On Memorial Day weekends, Kim Yates and Albert Kullman measure success by speed.
Yates steers her bright yellow tow truck toward trouble, with the goal of getting disabled vehicles out of the roadway or back in business before traffic has time to clog. From his toll booth at the Bay Bridge, Kullman can make change for a $10 or $20 in under 12 seconds.
"We want you on your way," Yates said. "Safely."
The summer season kicks off this weekend when 718,200 Marylanders are expected to leave town for the beach or mountains, 1.2 percent fewer than a year ago, according to AAA Mid-Atlantic. Ninety-one percent of those surveyed planned to drive, while 48,100 were flying, a drop of 9.5 percent.
Worries about federal sequestration causing furloughs for thousands of breadwinners and lingering concerns about the economy have some families playing it safe, said Ragina Averella, spokeswoman for AAA Mid-Atlantic.
"However, despite the slight drop, this year's travel volume still remains robust and ranks at the fourth highest level over a 12-year period," she said.
Marylanders also are expected to spend less on their holiday weekend trip, about $867 compared to last year's $972, AAA projected.
"Spending is lower this year as travelers indicated they are scaling back on shopping, entertainment and recreation, and food and beverages," Averella said. She added that gas prices are roughly 4 percent lower this year.
The Maryland Transportation Authority anticipates 1.8 million motorists will use the state's toll roads, bridges and tunnels between Friday and Monday. The Fort McHenry Tunnel, Interstate 95 north of Baltimore and the twin spans of the Bay Bridge will bear the brunt of the traffic.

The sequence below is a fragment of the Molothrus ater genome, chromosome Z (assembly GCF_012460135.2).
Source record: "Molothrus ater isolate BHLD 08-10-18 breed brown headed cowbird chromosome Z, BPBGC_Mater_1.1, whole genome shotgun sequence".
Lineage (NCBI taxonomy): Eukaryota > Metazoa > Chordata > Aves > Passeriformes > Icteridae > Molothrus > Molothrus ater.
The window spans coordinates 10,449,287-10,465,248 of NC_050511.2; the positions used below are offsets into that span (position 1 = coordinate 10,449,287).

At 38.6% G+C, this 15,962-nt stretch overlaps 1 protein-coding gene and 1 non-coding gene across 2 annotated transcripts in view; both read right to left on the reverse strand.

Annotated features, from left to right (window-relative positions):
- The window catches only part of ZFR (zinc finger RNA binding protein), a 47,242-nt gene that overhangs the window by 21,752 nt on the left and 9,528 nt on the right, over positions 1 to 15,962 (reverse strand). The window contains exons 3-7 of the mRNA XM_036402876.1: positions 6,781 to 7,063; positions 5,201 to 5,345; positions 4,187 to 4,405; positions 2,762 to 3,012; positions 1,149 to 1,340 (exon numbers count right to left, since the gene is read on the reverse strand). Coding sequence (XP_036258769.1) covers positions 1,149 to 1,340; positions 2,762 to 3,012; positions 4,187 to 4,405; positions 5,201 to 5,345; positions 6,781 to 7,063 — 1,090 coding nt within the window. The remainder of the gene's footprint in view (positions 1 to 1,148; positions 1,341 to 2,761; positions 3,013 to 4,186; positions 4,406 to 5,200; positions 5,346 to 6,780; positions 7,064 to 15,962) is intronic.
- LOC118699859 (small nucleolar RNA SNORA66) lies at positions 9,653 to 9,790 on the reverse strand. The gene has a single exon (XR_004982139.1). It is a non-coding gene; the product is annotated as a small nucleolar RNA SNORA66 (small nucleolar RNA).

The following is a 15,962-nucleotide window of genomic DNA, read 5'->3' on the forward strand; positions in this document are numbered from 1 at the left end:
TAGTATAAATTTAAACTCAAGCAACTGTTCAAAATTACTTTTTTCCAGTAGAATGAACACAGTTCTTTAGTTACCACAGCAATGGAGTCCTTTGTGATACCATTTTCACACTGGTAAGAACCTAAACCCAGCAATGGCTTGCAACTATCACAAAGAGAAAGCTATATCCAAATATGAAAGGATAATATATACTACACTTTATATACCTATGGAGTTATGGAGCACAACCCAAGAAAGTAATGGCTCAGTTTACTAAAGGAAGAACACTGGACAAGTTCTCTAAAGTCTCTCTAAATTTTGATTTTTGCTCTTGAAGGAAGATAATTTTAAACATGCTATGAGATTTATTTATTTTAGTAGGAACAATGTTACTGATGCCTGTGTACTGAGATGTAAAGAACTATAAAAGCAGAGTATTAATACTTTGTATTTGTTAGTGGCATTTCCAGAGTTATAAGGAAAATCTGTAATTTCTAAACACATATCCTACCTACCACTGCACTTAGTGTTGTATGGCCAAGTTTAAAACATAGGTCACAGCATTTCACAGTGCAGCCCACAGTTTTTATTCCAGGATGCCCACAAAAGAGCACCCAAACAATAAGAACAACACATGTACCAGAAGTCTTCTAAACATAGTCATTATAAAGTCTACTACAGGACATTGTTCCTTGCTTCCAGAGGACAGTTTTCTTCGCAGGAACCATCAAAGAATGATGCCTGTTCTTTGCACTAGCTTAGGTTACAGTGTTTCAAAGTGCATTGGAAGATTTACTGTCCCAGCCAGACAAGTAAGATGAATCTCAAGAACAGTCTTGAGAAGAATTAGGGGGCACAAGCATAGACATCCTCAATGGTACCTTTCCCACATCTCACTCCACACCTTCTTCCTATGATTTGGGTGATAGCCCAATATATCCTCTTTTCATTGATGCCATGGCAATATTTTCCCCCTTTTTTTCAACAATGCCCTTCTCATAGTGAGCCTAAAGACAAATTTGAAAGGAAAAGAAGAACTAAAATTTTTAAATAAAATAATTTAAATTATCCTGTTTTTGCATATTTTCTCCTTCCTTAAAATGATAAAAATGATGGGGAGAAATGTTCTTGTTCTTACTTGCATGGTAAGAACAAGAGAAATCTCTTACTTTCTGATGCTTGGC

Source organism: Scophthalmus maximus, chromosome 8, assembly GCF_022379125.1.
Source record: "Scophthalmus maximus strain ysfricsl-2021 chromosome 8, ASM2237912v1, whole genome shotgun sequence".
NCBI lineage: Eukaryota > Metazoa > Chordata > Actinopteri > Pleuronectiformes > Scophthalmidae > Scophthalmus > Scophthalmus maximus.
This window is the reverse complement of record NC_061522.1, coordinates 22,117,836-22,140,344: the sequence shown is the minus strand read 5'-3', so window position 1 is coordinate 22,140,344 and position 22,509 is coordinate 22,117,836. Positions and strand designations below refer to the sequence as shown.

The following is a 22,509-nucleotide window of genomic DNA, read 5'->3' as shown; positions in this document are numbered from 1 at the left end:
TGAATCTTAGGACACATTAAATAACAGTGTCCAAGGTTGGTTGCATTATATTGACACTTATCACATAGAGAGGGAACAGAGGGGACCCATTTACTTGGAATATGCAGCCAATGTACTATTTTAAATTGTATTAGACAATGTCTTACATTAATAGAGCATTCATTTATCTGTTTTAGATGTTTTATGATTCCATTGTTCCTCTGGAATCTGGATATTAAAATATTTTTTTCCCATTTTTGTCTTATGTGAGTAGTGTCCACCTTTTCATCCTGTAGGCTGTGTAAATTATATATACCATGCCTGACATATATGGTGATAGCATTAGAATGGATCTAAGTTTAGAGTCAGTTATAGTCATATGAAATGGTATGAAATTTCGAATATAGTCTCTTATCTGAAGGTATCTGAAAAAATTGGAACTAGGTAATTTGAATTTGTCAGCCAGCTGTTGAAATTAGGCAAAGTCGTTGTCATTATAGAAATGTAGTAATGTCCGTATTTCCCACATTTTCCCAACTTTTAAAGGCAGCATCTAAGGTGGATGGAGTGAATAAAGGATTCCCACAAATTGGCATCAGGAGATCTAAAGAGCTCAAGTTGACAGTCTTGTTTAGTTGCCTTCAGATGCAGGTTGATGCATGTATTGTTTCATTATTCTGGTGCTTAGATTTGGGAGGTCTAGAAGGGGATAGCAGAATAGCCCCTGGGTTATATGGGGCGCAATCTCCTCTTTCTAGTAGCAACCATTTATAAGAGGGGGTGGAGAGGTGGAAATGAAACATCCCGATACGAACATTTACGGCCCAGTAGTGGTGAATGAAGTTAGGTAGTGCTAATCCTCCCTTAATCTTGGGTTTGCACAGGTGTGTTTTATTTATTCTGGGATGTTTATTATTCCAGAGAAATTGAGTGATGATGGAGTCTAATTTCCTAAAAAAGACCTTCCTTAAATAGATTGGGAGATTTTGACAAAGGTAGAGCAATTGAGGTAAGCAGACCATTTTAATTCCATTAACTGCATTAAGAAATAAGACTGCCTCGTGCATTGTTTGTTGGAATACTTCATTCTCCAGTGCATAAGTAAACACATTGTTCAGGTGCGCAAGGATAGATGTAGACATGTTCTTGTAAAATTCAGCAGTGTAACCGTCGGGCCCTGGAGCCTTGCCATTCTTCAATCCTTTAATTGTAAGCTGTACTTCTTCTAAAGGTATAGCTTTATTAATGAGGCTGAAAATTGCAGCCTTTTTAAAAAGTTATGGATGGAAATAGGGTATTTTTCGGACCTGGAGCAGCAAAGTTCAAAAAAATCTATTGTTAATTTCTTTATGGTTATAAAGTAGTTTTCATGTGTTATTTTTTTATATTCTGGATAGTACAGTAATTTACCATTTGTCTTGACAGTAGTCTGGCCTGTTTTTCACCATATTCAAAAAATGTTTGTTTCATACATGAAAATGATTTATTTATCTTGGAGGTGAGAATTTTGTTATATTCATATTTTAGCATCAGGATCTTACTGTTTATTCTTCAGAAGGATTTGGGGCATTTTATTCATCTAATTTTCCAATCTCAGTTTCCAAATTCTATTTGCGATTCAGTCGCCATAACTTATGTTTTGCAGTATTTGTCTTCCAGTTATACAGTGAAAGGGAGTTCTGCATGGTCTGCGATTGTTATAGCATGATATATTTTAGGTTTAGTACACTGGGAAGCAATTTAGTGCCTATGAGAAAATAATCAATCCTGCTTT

Waiting for the Ocean City-bound crowd at one of the 11 toll lanes will be Kullman, a wiry former furniture mover who in less than three years has built a reputation as one of the agency's fastest money changers. During a peak period last summer, Kullman handled 393 transactions in a single hour, a Bay Bridge record he vows to break this year.
Last year on the Friday kick-off of the Memorial Day weekend, the state collected nearly $267,000 in tolls on the bridge, and slightly less than half of it was processed by collectors.
Kullman works the 2 p.m. to 10 p.m. shift — crunch time.
"It seems like a never-ending parking lot, like Arundel Mills mall on a Friday night," he said of the start of the holiday rush. "It's a sea of vehicles. You know what you're up against."
So does Yates. In 25 years driving a tow truck at the State Highway Administration, Yates has handled it all. A broken-down truck full of elephants. A woman in the final moments of childbirth. Fatal crashes. Near misses. A luxury car owner irate that when help arrived, it didn't come with premium gas.
"They're a happy bunch," she said of the Memorial Day vacationers. "But when they get delayed, they get pretty nutty."
Yates, a Rosedale resident, is a member of the Coordinated Highways Action Response Team (CHART), which combines the efforts of state and local transportation and law enforcement agencies to monitor traffic and untangle accidents and other emergencies.